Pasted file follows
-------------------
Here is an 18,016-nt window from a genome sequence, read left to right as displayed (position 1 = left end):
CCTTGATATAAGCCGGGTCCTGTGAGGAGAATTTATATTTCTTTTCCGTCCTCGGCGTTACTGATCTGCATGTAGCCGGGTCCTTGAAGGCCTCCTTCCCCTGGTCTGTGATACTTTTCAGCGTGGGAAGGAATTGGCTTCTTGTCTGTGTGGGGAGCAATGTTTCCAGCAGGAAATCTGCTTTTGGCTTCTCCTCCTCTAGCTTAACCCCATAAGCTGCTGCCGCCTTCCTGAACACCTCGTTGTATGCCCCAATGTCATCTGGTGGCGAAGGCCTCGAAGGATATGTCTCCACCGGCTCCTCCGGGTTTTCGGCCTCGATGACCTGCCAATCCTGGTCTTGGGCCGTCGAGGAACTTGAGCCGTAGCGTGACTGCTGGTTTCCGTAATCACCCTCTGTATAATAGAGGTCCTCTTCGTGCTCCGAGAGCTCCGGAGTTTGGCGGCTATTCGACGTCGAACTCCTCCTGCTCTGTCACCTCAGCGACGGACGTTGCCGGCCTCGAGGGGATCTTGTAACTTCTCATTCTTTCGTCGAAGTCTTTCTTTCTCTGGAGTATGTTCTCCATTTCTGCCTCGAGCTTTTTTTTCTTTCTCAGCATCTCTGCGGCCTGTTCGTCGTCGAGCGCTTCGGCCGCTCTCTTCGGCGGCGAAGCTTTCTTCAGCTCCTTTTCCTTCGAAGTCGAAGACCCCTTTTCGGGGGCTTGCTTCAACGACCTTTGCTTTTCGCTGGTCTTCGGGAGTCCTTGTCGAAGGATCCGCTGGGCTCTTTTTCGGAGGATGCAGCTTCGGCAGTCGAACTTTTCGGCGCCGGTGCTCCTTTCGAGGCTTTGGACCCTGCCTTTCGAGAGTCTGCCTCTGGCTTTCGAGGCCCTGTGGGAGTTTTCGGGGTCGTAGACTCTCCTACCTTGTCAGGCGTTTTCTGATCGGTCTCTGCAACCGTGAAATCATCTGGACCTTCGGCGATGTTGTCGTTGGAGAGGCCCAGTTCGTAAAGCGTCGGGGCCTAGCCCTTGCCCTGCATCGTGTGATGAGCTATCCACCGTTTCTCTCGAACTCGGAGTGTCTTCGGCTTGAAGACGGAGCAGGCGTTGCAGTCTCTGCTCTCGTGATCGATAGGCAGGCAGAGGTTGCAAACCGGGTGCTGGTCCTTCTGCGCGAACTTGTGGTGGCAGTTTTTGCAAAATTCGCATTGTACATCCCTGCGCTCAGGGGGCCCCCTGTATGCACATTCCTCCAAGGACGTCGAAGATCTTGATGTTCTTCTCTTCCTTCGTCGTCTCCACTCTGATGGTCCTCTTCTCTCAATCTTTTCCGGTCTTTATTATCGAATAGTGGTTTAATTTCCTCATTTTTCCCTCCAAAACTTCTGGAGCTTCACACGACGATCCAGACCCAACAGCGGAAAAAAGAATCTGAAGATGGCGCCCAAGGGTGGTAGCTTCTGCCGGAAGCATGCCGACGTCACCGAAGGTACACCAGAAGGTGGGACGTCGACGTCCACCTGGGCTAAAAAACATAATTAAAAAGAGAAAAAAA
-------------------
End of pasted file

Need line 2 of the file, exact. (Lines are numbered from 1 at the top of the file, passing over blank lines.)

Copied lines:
CCTTGATATAAGCCGGGTCCTGTGAGGAGAATTTATATTTCTTTTCCGTCCTCGGCGTTACTGATCTGCATGTAGCCGGGTCCTTGAAGGCCTCCTTCCCCTGGTCTGTGATACTTTTCAGCGTGGGAAGGAATTGGCTTCTTGTCTGTGTGGGGAGCAATGTTTCCAGCAGGAAATCTGCTTTTGGCTTCTCCTCCTCTAGCTTAACCCCATAAGCTGCTGCCGCCTTCCTGAACACCTCGTTGTATGCCCCAATGTCATCTGGTGGCGAAGGCCTCGAAGGATATGTCTCCACCGGCTCCTCCGGGTTTTCGGCCTCGATGACCTGCCAATCCTGGTCTTGGGCCGTCGAGGAACTTGAGCCGTAGCGTGACTGCTGGTTTCCGTAATCACCCTCTGTATAATAGAGGTCCTCTTCGTGCTCCGAGAGCTCCGGAGTTTGGCGGCTATTCGACGTCGAACTCCTCCTGCTCTGTCACCTCAGCGACGGACGTTGCCGGCCTCGAGGGGATCTTGTAACTTCTCATTCTTTCGTCGAAGTCTTTCTTTCTCTGGAGTATGTTCTCCATTTCTGCCTCGAGCTTTTTTTTCTTTCTCAGCATCTCTGCGGCCTGTTCGTCGTCGAGCGCTTCGGCCGCTCTCTTCGGCGGCGAAGCTTTCTTCAGCTCCTTTTCCTTCGAAGTCGAAGACCCCTTTTCGGGGGCTTGCTTCAACGACCTTTGCTTTTCGCTGGTCTTCGGGAGTCCTTGTCGAAGGATCCGCTGGGCTCTTTTTCGGAGGATGCAGCTTCGGCAGTCGAACTTTTCGGCGCCGGTGCTCCTTTCGAGGCTTTGGACCCTGCCTTTCGAGAGTCTGCCTCTGGCTTTCGAGGCCCTGTGGGAGTTTTCGGGGTCGTAGACTCTCCTACCTTGTCAGGCGTTTTCTGATCGGTCTCTGCAACCGTGAAATCATCTGGACCTTCGGCGATGTTGTCGTTGGAGAGGCCCAGTTCGTAAAGCGTCGGGGCCTAGCCCTTGCCCTGCATCGTGTGATGAGCTATCCACCGTTTCTCTCGAACTCGGAGTGTCTTCGGCTTGAAGACGGAGCAGGCGTTGCAGTCTCTGCTCTCGTGATCGATAGGCAGGCAGAGGTTGCAAACCGGGTGCTGGTCCTTCTGCGCGAACTTGTGGTGGCAGTTTTTGCAAAATTCGCATTGTACATCCCTGCGCTCAGGGGGCCCCCTGTATGCACATTCCTCCAAGGACGTCGAAGATCTTGATGTTCTTCTCTTCCTTCGTCGTCTCCACTCTGATGGTCCTCTTCTCTCAATCTTTTCCGGTCTTTATTATCGAATAGTGGTTTAATTTCCTCATTTTTCCCTCCAAAACTTCTGGAGCTTCACACGACGATCCAGACCCAACAGCGGAAAAAAGAATCTGAAGATGGCGCCCAAGGGTGGTAGCTTCTGCCGGAAGCATGCCGACGTCACCGAAGGTACACCAGAAGGTGGGACGTCGACGTCCACCTGGGCTAAAAAACATAATTAAAAAGAGAAAAAAA